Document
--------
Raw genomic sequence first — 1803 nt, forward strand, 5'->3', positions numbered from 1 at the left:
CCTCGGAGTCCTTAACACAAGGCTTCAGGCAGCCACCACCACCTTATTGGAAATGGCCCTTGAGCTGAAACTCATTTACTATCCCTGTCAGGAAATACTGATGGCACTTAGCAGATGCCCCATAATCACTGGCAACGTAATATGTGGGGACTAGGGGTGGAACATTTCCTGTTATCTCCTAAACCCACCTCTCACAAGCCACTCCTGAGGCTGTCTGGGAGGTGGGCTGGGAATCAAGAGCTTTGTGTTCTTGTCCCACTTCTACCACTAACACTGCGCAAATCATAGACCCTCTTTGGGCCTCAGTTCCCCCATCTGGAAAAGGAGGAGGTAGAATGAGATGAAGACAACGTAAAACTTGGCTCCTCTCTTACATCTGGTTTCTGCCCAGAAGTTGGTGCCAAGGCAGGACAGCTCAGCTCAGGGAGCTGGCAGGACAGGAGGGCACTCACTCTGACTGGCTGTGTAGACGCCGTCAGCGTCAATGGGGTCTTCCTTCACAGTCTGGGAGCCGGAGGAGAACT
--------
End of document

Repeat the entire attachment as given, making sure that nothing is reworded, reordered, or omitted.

Raw genomic sequence first — 1803 nt, forward strand, 5'->3', positions numbered from 1 at the left:
CCTCGGAGTCCTTAACACAAGGCTTCAGGCAGCCACCACCACCTTATTGGAAATGGCCCTTGAGCTGAAACTCATTTACTATCCCTGTCAGGAAATACTGATGGCACTTAGCAGATGCCCCATAATCACTGGCAACGTAATATGTGGGGACTAGGGGTGGAACATTTCCTGTTATCTCCTAAACCCACCTCTCACAAGCCACTCCTGAGGCTGTCTGGGAGGTGGGCTGGGAATCAAGAGCTTTGTGTTCTTGTCCCACTTCTACCACTAACACTGCGCAAATCATAGACCCTCTTTGGGCCTCAGTTCCCCCATCTGGAAAAGGAGGAGGTAGAATGAGATGAAGACAACGTAAAACTTGGCTCCTCTCTTACATCTGGTTTCTGCCCAGAAGTTGGTGCCAAGGCAGGACAGCTCAGCTCAGGGAGCTGGCAGGACAGGAGGGCACTCACTCTGACTGGCTGTGTAGACGCCGTCAGCGTCAATGGGGTCTTCCTTCACAGTCTGGGAGCCGGAGGAGAACT